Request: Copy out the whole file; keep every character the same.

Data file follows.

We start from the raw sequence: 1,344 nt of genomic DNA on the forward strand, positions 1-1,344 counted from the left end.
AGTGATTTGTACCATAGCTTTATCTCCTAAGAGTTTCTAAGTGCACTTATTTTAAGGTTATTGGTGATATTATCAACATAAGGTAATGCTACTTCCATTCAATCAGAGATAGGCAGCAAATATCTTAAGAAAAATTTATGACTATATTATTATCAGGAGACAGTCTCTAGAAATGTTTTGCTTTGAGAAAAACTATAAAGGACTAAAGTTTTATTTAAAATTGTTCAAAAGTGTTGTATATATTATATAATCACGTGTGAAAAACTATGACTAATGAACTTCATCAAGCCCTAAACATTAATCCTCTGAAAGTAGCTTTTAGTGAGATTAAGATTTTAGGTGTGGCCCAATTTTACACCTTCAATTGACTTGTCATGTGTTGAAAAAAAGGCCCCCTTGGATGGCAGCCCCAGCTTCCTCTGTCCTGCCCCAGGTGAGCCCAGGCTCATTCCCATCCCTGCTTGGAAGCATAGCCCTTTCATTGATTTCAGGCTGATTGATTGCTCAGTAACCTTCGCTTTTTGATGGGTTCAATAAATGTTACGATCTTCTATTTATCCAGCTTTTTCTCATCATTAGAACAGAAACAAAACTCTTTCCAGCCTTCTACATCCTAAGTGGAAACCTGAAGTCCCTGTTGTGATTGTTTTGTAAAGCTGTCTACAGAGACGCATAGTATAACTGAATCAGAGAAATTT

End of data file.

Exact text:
We start from the raw sequence: 1,344 nt of genomic DNA on the forward strand, positions 1-1,344 counted from the left end.
AGTGATTTGTACCATAGCTTTATCTCCTAAGAGTTTCTAAGTGCACTTATTTTAAGGTTATTGGTGATATTATCAACATAAGGTAATGCTACTTCCATTCAATCAGAGATAGGCAGCAAATATCTTAAGAAAAATTTATGACTATATTATTATCAGGAGACAGTCTCTAGAAATGTTTTGCTTTGAGAAAAACTATAAAGGACTAAAGTTTTATTTAAAATTGTTCAAAAGTGTTGTATATATTATATAATCACGTGTGAAAAACTATGACTAATGAACTTCATCAAGCCCTAAACATTAATCCTCTGAAAGTAGCTTTTAGTGAGATTAAGATTTTAGGTGTGGCCCAATTTTACACCTTCAATTGACTTGTCATGTGTTGAAAAAAAGGCCCCCTTGGATGGCAGCCCCAGCTTCCTCTGTCCTGCCCCAGGTGAGCCCAGGCTCATTCCCATCCCTGCTTGGAAGCATAGCCCTTTCATTGATTTCAGGCTGATTGATTGCTCAGTAACCTTCGCTTTTTGATGGGTTCAATAAATGTTACGATCTTCTATTTATCCAGCTTTTTCTCATCATTAGAACAGAAACAAAACTCTTTCCAGCCTTCTACATCCTAAGTGGAAACCTGAAGTCCCTGTTGTGATTGTTTTGTAAAGCTGTCTACAGAGACGCATAGTATAACTGAATCAGAGAAATTT